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Veterans Law

Understanding Medically Unexplained Chronic Multisymptom Illnesses (MUCMI)

Kaitlyn Degnan

May 22, 2018

Updated: February 16, 2024

Medially unexplained chronic multisymptom illness MUCMI Gulf War Syndrome

A Medically Unexplained Chronic Multisymptom Illness (MUCMI) is a diagnosed condition without a conclusive pathophysiology or etiology that is characterized by clusters of symptoms. Etiology is the cause of the illness.  Pathophysiology is the disruption to the body’s regular functioning caused by the illness. Veterans who meet certain criteria can receive VA compensation for their condition.

What Are MUCMIs?

MUCMIs are sometimes included in the category “Gulf War Syndrome” or “Gulf War Illness” because their cluster of symptoms may not result from a diagnosable condition and they largely affect veterans of the Persian Gulf War. MUCMI symptoms vary widely and can include, but are not limited to:

  • Fatigue
  • Headaches
  • Joint pain
  • Indigestion
  • Insomnia
  • Dizziness
  • Respiratory disorders
  • Memory problems

As noted, symptoms vary widely so veterans will likely experience different things, including symptoms not listed above.

MUCMIs and Presumptive Service Connection

MUCMIs are covered under VA’s statute and regulation, at 38 U.S.C. § 1117 and 38 C.F.R. § 3.317 respectively, authorizing presumptive service connection for Persian Gulf War veterans. The presumption allows veterans who meet certain requirements to obtain service connection for a MUCMI without proving that it was caused by their service. Under this regulation, VA presumes that the veteran’s PGW service caused their MUCMI.

Are You Eligible for Presumptive Service Connection?

Under 38 U.S.C. 1117, Gulf War veterans can receive presumptive service connection for a qualifying chronic disability if they had active military service in the Southwest Asia theater of operations between August 1, 1990 and December 31, 2026. Veterans must experience signs and symptoms for at least six months for it to be considered chronic. Countries considered to be in the Southwest Asia theater of operations include:

  • Iraq
  • Kuwait
  • Saudi Arabia
  • The neutral zone between Iraq and Saudi Arabia
  • Bahrain
  • Qatar
  • The United Arab Emirates (U.A.E.)
  • Oman
  • Gulf of Aden
  • Gulf of Oman
  • Waters of the Persian Gulf, the Arabian Sea, and the Red Sea
  • The airspace above these locations

The regulation thus includes veterans who served in Operation Iraqi Freedom and Operation New Dawn.

What Causes a MUCMI?

By nature, MUCMIs are medically unexplained; doctors do not know what causes them or why veterans get them. Veterans who served in the Southwest Asia theater of operations may have been exposed to an assortment of environmental and chemical hazards that can cause serious health issues. VA lists, among others, the following as possible exposures:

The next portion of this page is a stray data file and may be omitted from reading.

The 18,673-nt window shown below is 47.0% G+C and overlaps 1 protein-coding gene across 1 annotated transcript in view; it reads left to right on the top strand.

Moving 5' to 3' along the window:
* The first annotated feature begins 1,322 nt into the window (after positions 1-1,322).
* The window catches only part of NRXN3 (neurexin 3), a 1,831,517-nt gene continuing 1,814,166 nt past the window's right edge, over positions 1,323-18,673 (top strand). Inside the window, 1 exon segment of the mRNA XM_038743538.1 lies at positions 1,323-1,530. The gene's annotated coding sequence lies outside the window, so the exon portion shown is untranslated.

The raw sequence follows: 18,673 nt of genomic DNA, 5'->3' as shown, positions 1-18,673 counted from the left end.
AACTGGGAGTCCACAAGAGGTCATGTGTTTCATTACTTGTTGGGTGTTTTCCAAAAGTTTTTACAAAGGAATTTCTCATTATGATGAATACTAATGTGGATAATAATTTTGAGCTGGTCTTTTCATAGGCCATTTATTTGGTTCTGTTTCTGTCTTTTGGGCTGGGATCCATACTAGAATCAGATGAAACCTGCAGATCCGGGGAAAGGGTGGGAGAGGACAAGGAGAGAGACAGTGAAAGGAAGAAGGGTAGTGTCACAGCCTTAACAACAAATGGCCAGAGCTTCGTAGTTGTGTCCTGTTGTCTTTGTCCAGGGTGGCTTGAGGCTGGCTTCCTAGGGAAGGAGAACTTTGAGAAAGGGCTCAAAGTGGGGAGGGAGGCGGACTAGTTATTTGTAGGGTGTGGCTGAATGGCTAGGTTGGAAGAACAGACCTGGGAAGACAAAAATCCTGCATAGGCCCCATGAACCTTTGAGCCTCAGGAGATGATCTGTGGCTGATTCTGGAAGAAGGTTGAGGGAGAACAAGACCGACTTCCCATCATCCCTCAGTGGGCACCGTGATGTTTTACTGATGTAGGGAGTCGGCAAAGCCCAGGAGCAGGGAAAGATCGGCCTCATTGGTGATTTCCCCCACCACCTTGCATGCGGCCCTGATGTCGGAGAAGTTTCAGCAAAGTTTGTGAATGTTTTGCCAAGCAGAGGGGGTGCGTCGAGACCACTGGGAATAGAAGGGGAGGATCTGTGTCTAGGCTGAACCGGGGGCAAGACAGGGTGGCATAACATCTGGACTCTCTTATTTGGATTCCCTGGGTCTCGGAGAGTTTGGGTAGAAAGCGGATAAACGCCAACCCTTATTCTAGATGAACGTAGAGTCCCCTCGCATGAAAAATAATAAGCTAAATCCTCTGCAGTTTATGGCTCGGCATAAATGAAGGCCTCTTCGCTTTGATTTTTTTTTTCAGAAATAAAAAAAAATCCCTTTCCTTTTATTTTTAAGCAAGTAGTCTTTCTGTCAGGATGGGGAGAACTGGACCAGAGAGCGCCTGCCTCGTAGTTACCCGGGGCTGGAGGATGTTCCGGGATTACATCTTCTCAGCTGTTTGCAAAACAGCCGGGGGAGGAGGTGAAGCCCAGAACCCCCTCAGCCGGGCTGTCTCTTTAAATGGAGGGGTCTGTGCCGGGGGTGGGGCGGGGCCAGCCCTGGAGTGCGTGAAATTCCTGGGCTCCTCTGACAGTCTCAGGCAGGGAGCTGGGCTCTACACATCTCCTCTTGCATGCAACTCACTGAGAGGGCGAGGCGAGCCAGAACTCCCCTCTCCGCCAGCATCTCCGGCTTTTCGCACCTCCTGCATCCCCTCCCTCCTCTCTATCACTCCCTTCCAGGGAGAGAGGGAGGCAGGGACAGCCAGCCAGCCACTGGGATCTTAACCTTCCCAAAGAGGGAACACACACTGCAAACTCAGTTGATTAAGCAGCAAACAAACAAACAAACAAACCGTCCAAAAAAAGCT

• Oil well fires
  • Depleted Uranium
  • Sand, dust, and particulates

The various exposures can cause unusual conditions or symptoms in servicemembers who served in the Persian Gulf, and many veterans experience multiple symptoms.

Oil Well Fires

Iraqi military forces set fire to hundreds of oil wells in Kuwait in 1991. The fires sent dense clouds of pollutants into the atmosphere, and some remained low to the ground, engulfing U.S. military forces. Heath effects from exposure to the oil well fires include skin irritation, cough, shortness of breath, runny nose, irritation of the eyes, nose and throat, and sinus and asthma conditions. Long term health effects are still poorly understood.

Depleted Uranium

Depleted Uranium was used in U.S. military tank armor and some bullets during the Gulf War. Veterans may have been exposed to depleted uranium if small pieces of the metal became embedded in their muscle or soft tissue. Depleted Uranium can also be inhaled or ingested if the particles are airborne. Exposure results to depleted uranium are also poorly understood.

Particulate Matter (Sand, dust, and particulates)

Particulate matter is a mixture of small particles and liquid droplets in the air. Servicemembers who served in the Persian Gulf were often exposed to both large and small particulate matter. Sand is an example of large particulate matter, and can become trapped in the nose and throat. Small particulate matter, such as soils, dust, and chemicals, can be inhaled into the lungs and airways and cause serious health problems.

About the Author

Bio photo of Kaitlyn Degnan

Kaitlyn joined CCK in September of 2017 as an Associate Attorney. Her practice focuses on representing disabled veterans before the United States Court of Appeals for Veterans Claims.

See more about Kaitlyn